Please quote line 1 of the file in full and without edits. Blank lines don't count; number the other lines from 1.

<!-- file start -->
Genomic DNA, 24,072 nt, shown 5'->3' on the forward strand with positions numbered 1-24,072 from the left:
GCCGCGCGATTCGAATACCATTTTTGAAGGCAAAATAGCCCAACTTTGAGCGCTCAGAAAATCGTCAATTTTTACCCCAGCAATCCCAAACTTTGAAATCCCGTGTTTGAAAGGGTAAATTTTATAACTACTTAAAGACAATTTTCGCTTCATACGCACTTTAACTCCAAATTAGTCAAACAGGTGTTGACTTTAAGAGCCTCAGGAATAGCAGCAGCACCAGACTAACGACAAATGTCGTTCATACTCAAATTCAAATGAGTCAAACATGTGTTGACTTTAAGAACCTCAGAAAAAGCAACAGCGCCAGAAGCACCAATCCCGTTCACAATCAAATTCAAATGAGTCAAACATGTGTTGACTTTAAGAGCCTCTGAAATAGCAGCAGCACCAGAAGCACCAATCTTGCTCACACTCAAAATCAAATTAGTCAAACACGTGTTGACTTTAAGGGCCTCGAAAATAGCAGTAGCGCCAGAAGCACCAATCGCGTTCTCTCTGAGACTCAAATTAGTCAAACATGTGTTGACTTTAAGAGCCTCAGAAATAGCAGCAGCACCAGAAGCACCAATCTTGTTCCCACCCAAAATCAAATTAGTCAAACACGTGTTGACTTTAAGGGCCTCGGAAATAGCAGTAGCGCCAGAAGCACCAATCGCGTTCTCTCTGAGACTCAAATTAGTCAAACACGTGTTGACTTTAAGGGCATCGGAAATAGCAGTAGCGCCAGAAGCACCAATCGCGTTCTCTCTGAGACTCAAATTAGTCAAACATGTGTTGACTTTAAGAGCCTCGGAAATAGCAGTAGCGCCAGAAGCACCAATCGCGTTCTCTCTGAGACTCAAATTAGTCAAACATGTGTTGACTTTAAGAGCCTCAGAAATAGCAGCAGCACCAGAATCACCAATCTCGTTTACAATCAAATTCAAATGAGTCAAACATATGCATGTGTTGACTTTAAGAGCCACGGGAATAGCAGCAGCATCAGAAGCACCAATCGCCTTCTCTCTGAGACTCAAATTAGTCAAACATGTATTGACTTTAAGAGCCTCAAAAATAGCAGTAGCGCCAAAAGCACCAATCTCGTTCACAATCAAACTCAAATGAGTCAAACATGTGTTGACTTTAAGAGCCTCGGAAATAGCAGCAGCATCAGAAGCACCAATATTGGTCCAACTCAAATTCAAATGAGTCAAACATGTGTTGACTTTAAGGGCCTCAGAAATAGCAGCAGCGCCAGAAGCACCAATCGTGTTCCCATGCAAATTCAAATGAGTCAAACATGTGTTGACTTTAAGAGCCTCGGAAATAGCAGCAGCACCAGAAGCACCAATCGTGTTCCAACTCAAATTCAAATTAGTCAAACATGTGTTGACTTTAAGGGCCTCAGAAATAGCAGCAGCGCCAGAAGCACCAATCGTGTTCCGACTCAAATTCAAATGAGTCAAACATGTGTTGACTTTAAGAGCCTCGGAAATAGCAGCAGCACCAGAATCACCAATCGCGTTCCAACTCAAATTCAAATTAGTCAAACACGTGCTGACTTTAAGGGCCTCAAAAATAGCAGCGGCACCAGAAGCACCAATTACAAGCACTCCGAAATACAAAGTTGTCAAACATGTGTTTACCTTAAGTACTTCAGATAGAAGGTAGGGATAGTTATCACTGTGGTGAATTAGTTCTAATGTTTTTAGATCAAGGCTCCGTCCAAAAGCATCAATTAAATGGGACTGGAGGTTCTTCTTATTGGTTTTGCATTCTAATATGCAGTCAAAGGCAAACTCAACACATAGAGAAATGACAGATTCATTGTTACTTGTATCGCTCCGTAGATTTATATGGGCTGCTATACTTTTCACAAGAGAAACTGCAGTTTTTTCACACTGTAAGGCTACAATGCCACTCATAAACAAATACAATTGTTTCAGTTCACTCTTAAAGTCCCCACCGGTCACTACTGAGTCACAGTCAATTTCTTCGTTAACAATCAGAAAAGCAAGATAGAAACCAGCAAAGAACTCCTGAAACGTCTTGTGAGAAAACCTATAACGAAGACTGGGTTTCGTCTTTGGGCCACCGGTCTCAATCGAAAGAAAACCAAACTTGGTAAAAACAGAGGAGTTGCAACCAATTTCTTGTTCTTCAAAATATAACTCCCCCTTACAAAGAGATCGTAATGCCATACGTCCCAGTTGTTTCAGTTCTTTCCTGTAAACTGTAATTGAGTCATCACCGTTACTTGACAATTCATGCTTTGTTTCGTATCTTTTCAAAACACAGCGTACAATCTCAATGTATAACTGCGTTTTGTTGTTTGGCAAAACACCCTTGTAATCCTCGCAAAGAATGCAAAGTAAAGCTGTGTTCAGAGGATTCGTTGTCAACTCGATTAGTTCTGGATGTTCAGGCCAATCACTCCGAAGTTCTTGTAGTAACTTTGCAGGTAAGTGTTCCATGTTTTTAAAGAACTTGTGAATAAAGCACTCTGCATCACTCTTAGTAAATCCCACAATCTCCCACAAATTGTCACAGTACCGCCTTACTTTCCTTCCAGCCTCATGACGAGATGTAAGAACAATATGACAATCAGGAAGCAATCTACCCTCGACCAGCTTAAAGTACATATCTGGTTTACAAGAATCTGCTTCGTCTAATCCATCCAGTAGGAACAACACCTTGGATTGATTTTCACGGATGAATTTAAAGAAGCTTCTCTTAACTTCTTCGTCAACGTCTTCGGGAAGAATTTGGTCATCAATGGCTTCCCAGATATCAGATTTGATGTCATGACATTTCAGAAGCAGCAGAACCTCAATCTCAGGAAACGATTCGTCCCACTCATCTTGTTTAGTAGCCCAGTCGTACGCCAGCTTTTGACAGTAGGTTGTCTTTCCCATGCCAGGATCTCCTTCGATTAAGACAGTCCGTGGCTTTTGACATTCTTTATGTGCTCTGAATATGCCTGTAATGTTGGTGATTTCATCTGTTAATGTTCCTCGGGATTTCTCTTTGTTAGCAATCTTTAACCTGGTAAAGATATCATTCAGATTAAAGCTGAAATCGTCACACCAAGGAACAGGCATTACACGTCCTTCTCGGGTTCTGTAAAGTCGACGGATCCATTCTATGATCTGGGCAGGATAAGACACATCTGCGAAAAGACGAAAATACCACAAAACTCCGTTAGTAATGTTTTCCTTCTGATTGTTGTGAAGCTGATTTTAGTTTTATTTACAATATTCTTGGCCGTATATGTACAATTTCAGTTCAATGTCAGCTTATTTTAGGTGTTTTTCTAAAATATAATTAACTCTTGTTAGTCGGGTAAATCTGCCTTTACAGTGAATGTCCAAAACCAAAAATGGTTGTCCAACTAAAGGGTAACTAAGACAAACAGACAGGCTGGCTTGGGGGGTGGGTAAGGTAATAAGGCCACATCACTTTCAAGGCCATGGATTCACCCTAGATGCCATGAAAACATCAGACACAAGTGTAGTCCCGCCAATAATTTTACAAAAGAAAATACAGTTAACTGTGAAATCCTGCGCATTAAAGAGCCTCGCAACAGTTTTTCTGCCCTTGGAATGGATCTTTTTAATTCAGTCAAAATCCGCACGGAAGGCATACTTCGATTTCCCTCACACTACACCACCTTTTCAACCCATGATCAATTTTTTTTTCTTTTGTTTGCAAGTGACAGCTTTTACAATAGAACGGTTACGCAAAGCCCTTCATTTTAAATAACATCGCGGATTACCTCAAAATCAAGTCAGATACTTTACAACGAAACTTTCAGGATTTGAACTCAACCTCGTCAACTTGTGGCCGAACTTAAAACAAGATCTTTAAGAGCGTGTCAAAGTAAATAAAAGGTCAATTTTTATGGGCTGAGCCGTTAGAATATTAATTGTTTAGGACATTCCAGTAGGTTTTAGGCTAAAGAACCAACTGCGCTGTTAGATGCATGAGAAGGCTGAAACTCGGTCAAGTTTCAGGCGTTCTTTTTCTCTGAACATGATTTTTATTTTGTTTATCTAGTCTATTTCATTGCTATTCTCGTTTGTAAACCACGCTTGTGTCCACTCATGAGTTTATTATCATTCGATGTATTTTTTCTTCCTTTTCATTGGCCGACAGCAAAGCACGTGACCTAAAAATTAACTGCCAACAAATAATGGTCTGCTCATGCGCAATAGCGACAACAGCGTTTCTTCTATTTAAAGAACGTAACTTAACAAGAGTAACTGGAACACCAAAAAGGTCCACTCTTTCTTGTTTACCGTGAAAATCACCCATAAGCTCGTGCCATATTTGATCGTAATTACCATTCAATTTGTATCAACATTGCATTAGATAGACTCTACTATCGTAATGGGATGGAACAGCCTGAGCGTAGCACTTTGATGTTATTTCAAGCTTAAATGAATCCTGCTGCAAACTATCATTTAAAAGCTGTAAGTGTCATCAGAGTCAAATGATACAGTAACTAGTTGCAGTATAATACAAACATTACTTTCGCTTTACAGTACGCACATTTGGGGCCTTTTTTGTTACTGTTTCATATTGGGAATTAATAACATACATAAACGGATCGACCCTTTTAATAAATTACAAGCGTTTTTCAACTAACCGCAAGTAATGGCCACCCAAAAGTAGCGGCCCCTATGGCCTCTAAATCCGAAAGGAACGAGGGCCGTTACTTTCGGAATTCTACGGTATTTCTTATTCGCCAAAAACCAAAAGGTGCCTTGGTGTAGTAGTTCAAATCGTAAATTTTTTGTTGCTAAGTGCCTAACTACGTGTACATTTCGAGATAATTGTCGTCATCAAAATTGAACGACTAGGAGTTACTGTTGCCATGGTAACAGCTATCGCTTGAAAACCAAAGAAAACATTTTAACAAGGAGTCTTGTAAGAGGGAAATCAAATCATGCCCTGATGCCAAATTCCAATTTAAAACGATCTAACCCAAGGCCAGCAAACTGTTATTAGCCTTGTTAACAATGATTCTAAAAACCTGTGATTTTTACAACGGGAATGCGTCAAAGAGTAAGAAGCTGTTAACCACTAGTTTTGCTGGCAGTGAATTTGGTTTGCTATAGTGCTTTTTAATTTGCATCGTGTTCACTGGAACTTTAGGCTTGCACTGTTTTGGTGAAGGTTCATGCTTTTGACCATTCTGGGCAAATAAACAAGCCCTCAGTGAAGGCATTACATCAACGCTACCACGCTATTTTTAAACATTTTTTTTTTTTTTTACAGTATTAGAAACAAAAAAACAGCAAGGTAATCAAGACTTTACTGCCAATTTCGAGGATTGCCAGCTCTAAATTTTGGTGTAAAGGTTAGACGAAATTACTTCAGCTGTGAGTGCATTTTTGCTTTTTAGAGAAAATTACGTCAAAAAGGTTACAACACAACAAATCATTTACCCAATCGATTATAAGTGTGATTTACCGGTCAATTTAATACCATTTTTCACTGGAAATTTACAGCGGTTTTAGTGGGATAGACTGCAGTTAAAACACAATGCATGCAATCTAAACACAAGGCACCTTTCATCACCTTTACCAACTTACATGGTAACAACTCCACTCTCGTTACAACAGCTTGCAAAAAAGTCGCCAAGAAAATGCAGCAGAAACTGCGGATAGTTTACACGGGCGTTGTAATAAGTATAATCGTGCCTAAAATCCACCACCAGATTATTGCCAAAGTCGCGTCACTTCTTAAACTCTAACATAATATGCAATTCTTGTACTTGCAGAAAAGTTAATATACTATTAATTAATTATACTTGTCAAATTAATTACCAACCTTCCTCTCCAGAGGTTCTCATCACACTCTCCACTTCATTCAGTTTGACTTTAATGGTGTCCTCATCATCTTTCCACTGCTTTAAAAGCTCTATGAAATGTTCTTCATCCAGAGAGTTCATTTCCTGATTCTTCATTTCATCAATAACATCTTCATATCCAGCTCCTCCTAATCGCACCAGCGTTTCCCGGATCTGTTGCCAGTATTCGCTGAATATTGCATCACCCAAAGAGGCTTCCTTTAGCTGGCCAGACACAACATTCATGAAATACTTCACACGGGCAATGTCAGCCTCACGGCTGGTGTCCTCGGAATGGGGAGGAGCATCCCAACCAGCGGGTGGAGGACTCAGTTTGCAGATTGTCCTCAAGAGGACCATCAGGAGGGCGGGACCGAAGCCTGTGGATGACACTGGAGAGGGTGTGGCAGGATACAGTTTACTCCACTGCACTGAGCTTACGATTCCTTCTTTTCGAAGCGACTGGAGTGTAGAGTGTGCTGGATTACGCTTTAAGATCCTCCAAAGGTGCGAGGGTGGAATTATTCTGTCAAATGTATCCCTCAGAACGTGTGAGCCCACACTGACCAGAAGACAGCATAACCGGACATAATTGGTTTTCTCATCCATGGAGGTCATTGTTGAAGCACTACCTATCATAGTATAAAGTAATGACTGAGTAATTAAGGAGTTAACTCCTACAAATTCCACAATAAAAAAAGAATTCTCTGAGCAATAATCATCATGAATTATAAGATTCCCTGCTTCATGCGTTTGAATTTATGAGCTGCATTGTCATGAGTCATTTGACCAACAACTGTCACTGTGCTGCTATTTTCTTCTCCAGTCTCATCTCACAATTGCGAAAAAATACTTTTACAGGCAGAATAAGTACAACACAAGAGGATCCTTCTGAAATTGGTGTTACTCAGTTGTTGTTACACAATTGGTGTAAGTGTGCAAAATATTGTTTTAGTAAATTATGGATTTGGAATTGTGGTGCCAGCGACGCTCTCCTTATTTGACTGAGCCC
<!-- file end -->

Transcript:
Genomic DNA, 24,072 nt, shown 5'->3' on the forward strand with positions numbered 1-24,072 from the left: